A Rake of Her Own
Ariadne Cushing had been a ghost for as long as she could remember.
Well, not a true ghost, in the spiritual sense. But no one seemed to see her or listen to a word she said. She might as well be invisible. Her mother, Agnes, had told her what to do and when to do it for the past twenty-two years of Ariadne’s life. It had become such second nature, she found it impossible to say no. Her mother simply made a decision and swept aside any arguments. All attempts at rebellion were swiftly crushed. But now, her mother had gone too far.
“It’s all settled,” Agnes said. “You’re going to marry Mr. Filmore Wilson.”
What? Ariadne opened her mouth to speak, but nothing came out. Marriage? For a moment, her brain seemed to be filled with cotton, and she didn’t know where to begin her protests.
“He has agreed to the betrothal and will be joining us within a day or two.” Her mother smiled in triumph. “We promised him a modest dowry, and after you are married, you will both live with your father and me. Aren’t you pleased?”
Should she be pleased about a man who had agreed to marry her after she had only met him twice? No, not at all. She barely remembered what Mr. Wilson looked like. Had they even spoken?
“I don’t understand.” They had traveled to Castle Keyvnor this week to celebrate the wedding of her cousin Lady Gwyn Hambly to Lord Locryn Pendarvis. “How did this happen?”
Agnes handed her a letter. “I told him we were attending Lady Gwyn’s wedding, and he was kind enough to send his answer, along with his reply to the invitation. I will see to all the arrangements.” She rested her hands on the back of a chair, her posture rigid even as she smiled brightly.
Oh no. This was sounding more and more like a medieval arranged marriage where her mother had sold her to the highest bidder. Or possibly, Agnes had paid Mr. Wilson instead.
“I don’t think—”
“Yes, you’re right, my dear.” Her mother cut her off and took her by the hand. “There’s really no need to wait that long.”
“That wasn’t what I—”
But Agnes ran over her protests like an ox-drawn cart. “I can ask Mr. Wilson to obtain a special license, and you can be married within a fortnight. You don’t really have any friends, so that makes it easy to keep it a simple wedding.”
Her mother went on to describe what Ariadne should wear (her blue gown), what sort of flowers there would be (primroses), and what food would be served (sandwiches).
“Perhaps you ought to marry him,” Ariadne muttered.
“Do not be disrespectful.” Agnes sighed and sat down in the chair. “Am I wrong, wanting to see my only daughter happy and wedded? Did I not give you time enough to find a husband of your own?”
“You did, but—”
“But no one wanted you.” Agnes folded her hand together and frowned. “I am so sorry that you were not born beautiful, Ariadne. And if you would only learn to be silent and obedient, there are a good number of gentlemen who would overlook your tendency to be a blue stocking.” Her expression turned pained. “Men do not like intelligent women.”
Though she ought to be accustomed to her mother’s frank demeanor, it still hurt her feelings to be reminded of her plain face. But she mustered her courage and said, “I won’t marry a man who cannot be bothered to ask for my hand in person. Absolutely not.”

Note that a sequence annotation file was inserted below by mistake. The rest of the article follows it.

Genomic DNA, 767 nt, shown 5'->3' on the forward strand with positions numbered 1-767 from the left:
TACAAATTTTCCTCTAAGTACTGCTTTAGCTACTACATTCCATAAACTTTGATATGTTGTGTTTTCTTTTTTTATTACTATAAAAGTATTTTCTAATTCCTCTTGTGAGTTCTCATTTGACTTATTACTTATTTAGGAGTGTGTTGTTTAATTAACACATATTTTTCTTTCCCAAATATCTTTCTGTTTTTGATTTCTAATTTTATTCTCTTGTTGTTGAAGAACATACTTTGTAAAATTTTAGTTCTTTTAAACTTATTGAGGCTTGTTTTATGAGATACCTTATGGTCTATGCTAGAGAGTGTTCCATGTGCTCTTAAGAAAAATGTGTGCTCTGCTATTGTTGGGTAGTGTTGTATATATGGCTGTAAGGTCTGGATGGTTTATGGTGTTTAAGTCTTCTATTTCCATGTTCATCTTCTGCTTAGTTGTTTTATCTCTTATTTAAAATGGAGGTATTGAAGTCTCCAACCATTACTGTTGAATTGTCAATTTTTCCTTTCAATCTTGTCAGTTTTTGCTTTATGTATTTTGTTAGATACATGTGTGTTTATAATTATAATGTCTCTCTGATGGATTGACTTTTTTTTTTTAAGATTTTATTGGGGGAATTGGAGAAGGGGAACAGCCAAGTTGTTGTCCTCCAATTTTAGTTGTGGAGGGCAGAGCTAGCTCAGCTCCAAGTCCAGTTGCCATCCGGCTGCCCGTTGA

Agnes straightened. “You will do nothing to threaten this match. It’s the only one you’ve had, and I’m not about to let it slip away.”
“I won’t do it.”
Her mother’s mouth tightened. “I was afraid you might be disagreeable.”
Disagreeable? It was now becoming clear that she would have to stand her ground and dig in her heels.
“Your father and I agreed that if you are too stubborn to know what’s good for you, then you will leave our household. Perhaps we’ll send you to Highwood House. My uncle Barton can look after you.”
Ariadne resisted a shudder. Her great-uncle had always stared at her in a way that made her uncomfortable. She couldn’t tell why, but there seemed to be a touch of madness in him.
And her mother wasn’t known to make idle threats.
“I could go and live with Grandmama,” she suggested. Her maternal grandmother had been an ally over the years. Although an illness had made it difficult for her grandmother to speak, Ariadne had always been close to her.
“No. That would be rewarding your behavior if you dare to deny this match,” her mother argued. “And besides, my mother has not been feeling well, as of late. It’s why your father did not accompany us to the wedding. He saw it as his duty to look after her”
Ariadne sobered at that. She thought it was kind of Papa to go and visit Petronella, when her own daughter would not. Agnes had been estranged from her mother for many years, but at least her grandmother would not be alone during the illness. Had she but known, Ariadne would have gladly accompanied her father. “I will travel to see her after this wedding is over.”
“Not until the question of your marriage is settled.” Agnes stiffened, her mouth tight with disapproval. It was clear that her mother would not abandon this quest. There had to be another way out.
“And what if I find someone else to marry?” Ariadne suggested. “Would that be sufficient?”
Her mother sighed again. “It’s impossible, and moreover, it would be rude to your fiancé, who is traveling such a distance for the wedding. No, be sensible, Ariadne. This is the best way. I have found you a husband, and you should be grateful.”
Grateful was not at all the word that came to mind. Frustrated. Furious. Horrified. Those were more appropriate descriptions.
“You should go and rest now, my dear,” her mother finished. “You look positively ill. I will have one of the maids lay out your yellow gown for tonight.”
Ariadne had no intention of lying down—not with all the wedding preparations and guests arriving. But it was easier to make her escape if she let her mother believe that she was napping. “All right.”
She opened the door to the bedchamber and closed it behind her. From the two trunks placed inside the room, she guessed she would be sharing a bed with other wedding guests.
Ariadne turned her back on the sleeping arrangements, desperately wanting a distraction. She stared at the room for a long time. Last Christmas, she had come to visit the castle, and there were many hidden passageways. If this was the particular room she remembered, she was fairly certain that one of the panels would open a secret door that led to the library. Her cousins had used it often to escape punishment.